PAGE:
The National Institutes of Health (NIH) funded the clinical trial, which vaccinated 33 pregnant women with a single dose of Tdap and 15 others with a placebo. The results found that both the vaccinated women and their babies had higher levels of antibodies against pertussis, commonly known as whooping cough.
The antibodies persisted in the newborns' bodies for at least two months, which the National Institute of Allergy and Infectious Diseases (NIAID) said is the time when babies are most likely to contract pertussis. Newborns at that age are generally too young to receive the Tdap vaccine.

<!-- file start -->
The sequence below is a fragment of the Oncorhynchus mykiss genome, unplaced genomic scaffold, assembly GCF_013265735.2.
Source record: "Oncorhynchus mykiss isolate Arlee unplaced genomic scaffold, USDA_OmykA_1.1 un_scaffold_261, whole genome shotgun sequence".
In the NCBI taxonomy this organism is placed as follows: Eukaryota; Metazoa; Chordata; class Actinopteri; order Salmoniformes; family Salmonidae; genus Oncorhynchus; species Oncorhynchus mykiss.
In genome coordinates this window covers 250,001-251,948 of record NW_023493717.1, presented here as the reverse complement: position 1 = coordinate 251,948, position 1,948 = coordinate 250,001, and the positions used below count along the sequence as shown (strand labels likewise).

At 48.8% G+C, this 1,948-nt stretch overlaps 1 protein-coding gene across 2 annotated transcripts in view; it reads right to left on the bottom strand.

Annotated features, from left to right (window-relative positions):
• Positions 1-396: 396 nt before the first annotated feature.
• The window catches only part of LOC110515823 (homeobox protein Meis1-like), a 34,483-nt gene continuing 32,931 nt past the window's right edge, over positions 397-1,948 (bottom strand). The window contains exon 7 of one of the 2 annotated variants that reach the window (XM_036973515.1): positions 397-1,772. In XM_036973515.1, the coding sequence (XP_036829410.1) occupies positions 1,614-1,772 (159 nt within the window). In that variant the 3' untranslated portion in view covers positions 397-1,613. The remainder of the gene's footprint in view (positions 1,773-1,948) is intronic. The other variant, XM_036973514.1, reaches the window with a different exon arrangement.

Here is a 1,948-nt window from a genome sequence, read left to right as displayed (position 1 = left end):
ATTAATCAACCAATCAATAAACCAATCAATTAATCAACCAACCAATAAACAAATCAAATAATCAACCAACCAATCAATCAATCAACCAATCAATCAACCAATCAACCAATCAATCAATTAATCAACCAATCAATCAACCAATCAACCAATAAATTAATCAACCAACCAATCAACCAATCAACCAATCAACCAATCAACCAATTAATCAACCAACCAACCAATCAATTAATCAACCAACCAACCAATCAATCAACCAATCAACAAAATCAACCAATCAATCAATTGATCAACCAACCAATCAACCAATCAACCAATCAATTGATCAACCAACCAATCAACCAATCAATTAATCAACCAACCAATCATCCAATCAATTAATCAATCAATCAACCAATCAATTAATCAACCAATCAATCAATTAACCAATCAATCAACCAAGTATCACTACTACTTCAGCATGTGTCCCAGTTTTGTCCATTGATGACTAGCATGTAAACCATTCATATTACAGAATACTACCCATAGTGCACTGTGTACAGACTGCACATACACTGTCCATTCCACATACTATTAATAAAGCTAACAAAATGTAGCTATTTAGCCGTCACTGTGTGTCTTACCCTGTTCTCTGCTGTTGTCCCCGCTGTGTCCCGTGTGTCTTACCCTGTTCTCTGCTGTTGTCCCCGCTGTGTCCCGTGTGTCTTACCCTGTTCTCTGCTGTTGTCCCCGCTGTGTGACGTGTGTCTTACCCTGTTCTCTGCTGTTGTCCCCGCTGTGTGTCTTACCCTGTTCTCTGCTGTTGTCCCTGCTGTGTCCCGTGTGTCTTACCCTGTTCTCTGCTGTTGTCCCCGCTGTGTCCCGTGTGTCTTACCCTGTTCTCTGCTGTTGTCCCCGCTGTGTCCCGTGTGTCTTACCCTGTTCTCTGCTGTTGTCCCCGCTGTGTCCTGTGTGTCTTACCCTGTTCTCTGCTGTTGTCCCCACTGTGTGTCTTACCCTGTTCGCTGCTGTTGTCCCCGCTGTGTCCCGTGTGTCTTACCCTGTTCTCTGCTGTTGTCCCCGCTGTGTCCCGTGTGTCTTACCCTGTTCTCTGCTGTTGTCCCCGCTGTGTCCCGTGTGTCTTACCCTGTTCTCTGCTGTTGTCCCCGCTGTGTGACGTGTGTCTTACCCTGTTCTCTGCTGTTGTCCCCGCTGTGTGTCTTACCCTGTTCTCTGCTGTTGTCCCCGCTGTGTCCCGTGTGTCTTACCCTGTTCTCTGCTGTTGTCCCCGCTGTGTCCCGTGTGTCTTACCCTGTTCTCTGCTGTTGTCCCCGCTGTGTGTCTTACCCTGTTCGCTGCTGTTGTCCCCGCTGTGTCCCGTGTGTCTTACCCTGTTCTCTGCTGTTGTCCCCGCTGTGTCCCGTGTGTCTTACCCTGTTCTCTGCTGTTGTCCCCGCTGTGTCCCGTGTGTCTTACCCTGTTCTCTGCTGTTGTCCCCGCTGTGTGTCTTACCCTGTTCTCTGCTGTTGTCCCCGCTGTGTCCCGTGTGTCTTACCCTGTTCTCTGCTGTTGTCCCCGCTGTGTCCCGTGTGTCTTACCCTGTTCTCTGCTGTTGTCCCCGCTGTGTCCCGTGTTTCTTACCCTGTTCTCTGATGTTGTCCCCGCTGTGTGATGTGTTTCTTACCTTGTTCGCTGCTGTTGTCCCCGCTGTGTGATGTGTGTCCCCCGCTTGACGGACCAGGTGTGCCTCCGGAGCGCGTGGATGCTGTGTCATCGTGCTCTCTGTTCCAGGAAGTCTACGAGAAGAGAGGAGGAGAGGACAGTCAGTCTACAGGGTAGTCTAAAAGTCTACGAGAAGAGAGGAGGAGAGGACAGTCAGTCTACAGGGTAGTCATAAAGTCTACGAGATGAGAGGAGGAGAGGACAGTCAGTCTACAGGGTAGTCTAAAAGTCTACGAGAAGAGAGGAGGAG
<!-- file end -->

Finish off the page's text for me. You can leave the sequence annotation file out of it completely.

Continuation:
The trial found no adverse effects on the babies of vaccinated mothers.
The study was conducted by a network of healthcare professionals supported by NIAID. It was led by doctors from the Baylor College of Medicine in Houston, Texas, who reported that their findings support a 2012 recommendation from the federal Advisory Committee on Immunization Practices to vaccinate expectant mothers.
Pertussis rates have increased in the United States since the 1980s. More than 24,000 cases were reported in 2013.